222

For returning from a Web API 2 controller, I can return content with the response if the response is OK (status 200) like this:

public IHttpActionResult Get()
{
    string myResult = ...
    return Ok(myResult);
}

If possible, I want to use the built-in result types here when possible

My question is, for another type of response (not 200), how can I return a message (string) with it? For example, I can do this:

public IHttpActionResult Get()
{
    return InternalServerError();
}

but not this:

public IHttpActionResult Get()
{
    return InternalServerError("Message describing the error here");
}

Ideally, I want this to be generalized so that I can send a message back with any of the implementations of IHttpActionResult.

Do I need to do this (and build my response message):

public IHttpActionResult Get()
{
    HttpResponseMessage responseMessage = ...;
    return ResponseMessage(responseMessage);
}

or is there a better way?

5
  • how about this: stackoverflow.com/questions/10732644/…
    – Milen
    Commented Feb 18, 2015 at 16:37
  • could you not use ApiController.InternalServerError msdn.microsoft.com/en-us/library/dn292630(v=vs.118).aspx
    – Ric
    Commented Feb 18, 2015 at 16:48
  • @Milen, Thank you. Something like that might work. The part I don't like is it requires creating a different IHttpActionResult implementation for each existing implementation I want to be able to use.
    – mayabelle
    Commented Feb 18, 2015 at 16:53
  • @Ric, no, the parameter is an Exception. I want to set a message as a string. Also, this doesn't address a more general case where the code might not necessarily be internal server error.
    – mayabelle
    Commented Feb 18, 2015 at 16:54
  • 3
    @mayabelle: Did you see Shamil Yakupov`s answer? It's much simpler and concise that the accepted answer.
    – Isaac
    Commented Jun 18, 2016 at 3:15

17 Answers 17

474

You can use this:

return Content(HttpStatusCode.BadRequest, "Any object");
5
  • 1
    Short and simple solution. Having more codes means more bugs and time consuming maintenance. Commented Mar 8, 2016 at 15:02
  • 8
    When im trying this, the returned value of code (where code is a string) in return Content(HttpStatusCode.OK, code) is encapsulated in " which is unexpected, is there any reason for this? eg the value which is returned is "\"value\"" I'm using mvc5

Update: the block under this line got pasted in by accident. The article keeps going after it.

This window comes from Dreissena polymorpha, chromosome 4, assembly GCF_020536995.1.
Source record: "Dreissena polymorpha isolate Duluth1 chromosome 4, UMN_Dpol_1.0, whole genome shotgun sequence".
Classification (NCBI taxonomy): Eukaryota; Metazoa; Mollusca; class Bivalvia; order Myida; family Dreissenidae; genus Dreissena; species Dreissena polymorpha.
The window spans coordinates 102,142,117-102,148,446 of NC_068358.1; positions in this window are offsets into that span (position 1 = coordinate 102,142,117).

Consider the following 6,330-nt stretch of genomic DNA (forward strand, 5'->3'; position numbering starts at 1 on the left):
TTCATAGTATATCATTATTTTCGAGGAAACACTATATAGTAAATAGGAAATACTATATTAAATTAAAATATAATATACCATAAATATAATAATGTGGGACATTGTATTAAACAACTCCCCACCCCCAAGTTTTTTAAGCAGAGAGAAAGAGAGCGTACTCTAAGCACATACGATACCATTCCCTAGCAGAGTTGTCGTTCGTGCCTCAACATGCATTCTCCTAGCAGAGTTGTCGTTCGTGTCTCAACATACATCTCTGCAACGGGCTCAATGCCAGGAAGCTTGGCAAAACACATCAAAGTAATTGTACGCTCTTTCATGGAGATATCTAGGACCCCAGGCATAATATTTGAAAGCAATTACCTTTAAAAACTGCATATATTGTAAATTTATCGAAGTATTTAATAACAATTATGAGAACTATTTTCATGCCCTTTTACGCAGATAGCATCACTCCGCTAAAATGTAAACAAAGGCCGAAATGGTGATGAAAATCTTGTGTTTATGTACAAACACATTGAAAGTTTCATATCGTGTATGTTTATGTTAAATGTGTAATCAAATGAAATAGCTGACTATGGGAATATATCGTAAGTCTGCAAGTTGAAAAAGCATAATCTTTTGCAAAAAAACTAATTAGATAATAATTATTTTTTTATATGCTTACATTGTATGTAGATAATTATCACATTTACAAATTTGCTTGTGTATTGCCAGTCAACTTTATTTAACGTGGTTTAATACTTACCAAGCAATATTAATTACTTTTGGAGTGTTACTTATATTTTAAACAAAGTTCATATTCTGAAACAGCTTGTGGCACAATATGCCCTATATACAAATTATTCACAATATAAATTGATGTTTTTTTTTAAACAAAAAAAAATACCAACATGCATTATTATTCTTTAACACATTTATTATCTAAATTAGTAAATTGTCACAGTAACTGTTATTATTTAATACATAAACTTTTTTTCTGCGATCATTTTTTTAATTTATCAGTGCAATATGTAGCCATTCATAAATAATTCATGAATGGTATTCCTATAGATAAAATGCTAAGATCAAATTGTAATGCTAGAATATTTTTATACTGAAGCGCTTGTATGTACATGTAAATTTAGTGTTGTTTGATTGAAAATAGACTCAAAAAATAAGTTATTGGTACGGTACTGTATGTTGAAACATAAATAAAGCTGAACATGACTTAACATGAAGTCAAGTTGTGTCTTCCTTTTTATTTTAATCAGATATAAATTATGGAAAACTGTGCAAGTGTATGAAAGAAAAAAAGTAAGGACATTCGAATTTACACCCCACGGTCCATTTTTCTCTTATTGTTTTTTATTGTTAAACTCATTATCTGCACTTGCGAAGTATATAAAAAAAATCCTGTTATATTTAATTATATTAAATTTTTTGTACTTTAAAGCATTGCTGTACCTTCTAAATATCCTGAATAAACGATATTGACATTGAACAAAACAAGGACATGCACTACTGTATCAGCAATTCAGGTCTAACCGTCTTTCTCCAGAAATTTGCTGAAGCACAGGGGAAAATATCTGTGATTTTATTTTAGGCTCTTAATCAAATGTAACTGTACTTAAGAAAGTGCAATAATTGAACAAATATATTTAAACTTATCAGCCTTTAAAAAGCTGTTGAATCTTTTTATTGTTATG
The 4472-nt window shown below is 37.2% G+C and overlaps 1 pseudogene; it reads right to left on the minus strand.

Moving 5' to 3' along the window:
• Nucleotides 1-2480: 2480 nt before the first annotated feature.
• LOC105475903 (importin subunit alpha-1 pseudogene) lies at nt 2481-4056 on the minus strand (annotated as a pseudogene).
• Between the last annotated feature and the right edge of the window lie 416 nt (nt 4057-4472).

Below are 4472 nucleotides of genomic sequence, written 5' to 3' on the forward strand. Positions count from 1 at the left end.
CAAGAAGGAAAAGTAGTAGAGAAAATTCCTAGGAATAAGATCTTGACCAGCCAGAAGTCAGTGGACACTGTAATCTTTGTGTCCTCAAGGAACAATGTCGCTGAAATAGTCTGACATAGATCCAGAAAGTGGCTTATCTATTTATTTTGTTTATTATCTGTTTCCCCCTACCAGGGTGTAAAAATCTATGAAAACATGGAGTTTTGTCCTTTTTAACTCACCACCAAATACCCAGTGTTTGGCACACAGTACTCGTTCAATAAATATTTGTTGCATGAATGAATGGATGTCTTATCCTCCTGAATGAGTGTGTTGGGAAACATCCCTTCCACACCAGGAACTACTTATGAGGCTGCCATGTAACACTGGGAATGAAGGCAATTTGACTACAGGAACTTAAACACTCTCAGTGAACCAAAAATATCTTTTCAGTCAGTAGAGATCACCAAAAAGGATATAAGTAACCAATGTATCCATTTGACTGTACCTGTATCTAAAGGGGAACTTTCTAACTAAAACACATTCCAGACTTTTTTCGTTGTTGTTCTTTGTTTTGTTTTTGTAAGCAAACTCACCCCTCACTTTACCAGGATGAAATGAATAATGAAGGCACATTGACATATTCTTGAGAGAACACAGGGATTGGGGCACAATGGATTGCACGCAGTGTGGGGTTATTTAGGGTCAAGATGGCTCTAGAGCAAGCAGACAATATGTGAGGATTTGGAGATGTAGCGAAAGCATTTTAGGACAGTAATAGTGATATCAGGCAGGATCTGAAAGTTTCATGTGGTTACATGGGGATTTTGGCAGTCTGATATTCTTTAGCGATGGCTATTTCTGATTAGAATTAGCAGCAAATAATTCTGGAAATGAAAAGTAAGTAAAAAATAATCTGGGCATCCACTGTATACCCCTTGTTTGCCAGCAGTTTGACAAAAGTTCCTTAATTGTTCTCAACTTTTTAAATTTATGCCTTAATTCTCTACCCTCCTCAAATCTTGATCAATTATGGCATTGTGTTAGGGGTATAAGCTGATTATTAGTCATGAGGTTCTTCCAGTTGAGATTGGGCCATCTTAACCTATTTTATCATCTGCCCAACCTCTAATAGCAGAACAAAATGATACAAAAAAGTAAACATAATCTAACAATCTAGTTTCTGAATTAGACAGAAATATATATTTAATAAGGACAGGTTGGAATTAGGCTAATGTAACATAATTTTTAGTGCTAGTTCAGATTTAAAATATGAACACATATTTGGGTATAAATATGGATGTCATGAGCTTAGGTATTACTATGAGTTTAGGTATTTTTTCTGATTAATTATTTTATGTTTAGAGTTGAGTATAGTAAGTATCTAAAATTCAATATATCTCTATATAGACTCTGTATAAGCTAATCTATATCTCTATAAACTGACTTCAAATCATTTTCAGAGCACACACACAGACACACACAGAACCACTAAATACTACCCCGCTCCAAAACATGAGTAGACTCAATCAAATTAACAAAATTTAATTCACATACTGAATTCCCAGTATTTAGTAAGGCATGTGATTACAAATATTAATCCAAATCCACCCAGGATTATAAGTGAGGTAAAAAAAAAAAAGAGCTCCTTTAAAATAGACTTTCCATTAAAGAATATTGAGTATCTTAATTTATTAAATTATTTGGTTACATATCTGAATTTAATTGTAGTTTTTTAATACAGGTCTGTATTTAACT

– Deza
    Commented Jun 23, 2016 at 15:49
  • 2
    If you need to do this from outside the ApiController class then you can use: return new NegotiatedContentResult<T>(code, new T(...), controller)
    – Etherman
    Commented Aug 18, 2017 at 10:59
  • can i return it from a class library? What do I need to reference?
    – Toolkit
    Commented Aug 14, 2018 at 7:35
  • the simplest answer is usually the best and most applicable one Commented Oct 20, 2022 at 22:15
65

You can use HttpRequestMessagesExtensions.CreateErrorResponse (System.Net.Http namespace), like so:

public IHttpActionResult Get()
{
   return ResponseMessage(Request.CreateErrorResponse(HttpStatusCode.InternalServerError, "Message describing the error here"));
}

It is preferable to create responses based on the request to take advantage of Web API's content negotiation.

5
  • 7
    Request.CreateErrorResponse returns an HttpResponseMessage, not IHttpActionResult. What you describe is good practice for creating an HttpResponseMessage but doesn't address my question. Thanks anyway!
    – mayabelle
    Commented Feb 18, 2015 at 16:54
  • @mayabelle you can create IHttpActionResult concrete and wrapped those code like this: Commented Mar 3, 2015 at 9:18
  • 1
    This worked for me but I used Request.CreateResponse so that the error shows as a string instead of under Message key.
    – Chemist
    Commented Feb 8, 2017 at 21:07
  • I am getting an error, the snippet is failing. It says 'request' is null. I am trying to use Request.CreateResponse @user1620220 Commented Jan 8, 2018 at 14:50
  • @SheenaAgrawal This code can only be executed in the context of an HTTP request. If ApiController.Request is null it means you are not in the right context, or something is broken in your WebAPI architecture. Commented Jan 17, 2018 at 16:12
45

I ended up going with the following solution:

public class HttpActionResult : IHttpActionResult
{
    private readonly string _message;
    private readonly HttpStatusCode _statusCode;